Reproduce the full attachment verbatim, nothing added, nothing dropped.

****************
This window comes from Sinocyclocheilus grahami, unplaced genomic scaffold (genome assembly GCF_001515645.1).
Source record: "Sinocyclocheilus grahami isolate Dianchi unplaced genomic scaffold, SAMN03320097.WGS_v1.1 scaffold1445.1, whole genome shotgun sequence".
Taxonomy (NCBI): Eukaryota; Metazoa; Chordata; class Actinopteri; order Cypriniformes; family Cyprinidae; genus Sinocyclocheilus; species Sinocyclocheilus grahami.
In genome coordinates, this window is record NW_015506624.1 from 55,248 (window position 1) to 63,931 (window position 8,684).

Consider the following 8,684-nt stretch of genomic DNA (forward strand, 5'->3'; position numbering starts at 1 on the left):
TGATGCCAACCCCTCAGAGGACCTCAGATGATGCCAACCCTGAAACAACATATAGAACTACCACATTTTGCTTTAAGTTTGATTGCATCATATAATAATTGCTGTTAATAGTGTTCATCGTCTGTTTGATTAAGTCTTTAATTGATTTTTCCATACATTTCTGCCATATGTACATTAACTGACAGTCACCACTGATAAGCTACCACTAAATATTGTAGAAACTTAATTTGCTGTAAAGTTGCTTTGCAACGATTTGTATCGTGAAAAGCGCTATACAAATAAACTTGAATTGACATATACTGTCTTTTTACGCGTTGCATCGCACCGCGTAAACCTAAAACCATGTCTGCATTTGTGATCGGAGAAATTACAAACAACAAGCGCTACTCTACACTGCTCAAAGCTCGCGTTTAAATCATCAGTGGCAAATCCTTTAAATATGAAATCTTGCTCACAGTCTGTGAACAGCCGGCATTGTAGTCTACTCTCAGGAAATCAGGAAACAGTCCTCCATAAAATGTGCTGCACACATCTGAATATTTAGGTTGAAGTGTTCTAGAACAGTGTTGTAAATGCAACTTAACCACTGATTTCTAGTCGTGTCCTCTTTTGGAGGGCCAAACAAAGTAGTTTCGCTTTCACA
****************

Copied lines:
This window comes from Sinocyclocheilus grahami, unplaced genomic scaffold (genome assembly GCF_001515645.1).
Source record: "Sinocyclocheilus grahami isolate Dianchi unplaced genomic scaffold, SAMN03320097.WGS_v1.1 scaffold1445.1, whole genome shotgun sequence".
Taxonomy (NCBI): Eukaryota; Metazoa; Chordata; class Actinopteri; order Cypriniformes; family Cyprinidae; genus Sinocyclocheilus; species Sinocyclocheilus grahami.
In genome coordinates, this window is record NW_015506624.1 from 55,248 (window position 1) to 63,931 (window position 8,684).

Consider the following 8,684-nt stretch of genomic DNA (forward strand, 5'->3'; position numbering starts at 1 on the left):
TGATGCCAACCCCTCAGAGGACCTCAGATGATGCCAACCCTGAAACAACATATAGAACTACCACATTTTGCTTTAAGTTTGATTGCATCATATAATAATTGCTGTTAATAGTGTTCATCGTCTGTTTGATTAAGTCTTTAATTGATTTTTCCATACATTTCTGCCATATGTACATTAACTGACAGTCACCACTGATAAGCTACCACTAAATATTGTAGAAACTTAATTTGCTGTAAAGTTGCTTTGCAACGATTTGTATCGTGAAAAGCGCTATACAAATAAACTTGAATTGACATATACTGTCTTTTTACGCGTTGCATCGCACCGCGTAAACCTAAAACCATGTCTGCATTTGTGATCGGAGAAATTACAAACAACAAGCGCTACTCTACACTGCTCAAAGCTCGCGTTTAAATCATCAGTGGCAAATCCTTTAAATATGAAATCTTGCTCACAGTCTGTGAACAGCCGGCATTGTAGTCTACTCTCAGGAAATCAGGAAACAGTCCTCCATAAAATGTGCTGCACACATCTGAATATTTAGGTTGAAGTGTTCTAGAACAGTGTTGTAAATGCAACTTAACCACTGATTTCTAGTCGTGTCCTCTTTTGGAGGGCCAAACAAAGTAGTTTCGCTTTCACA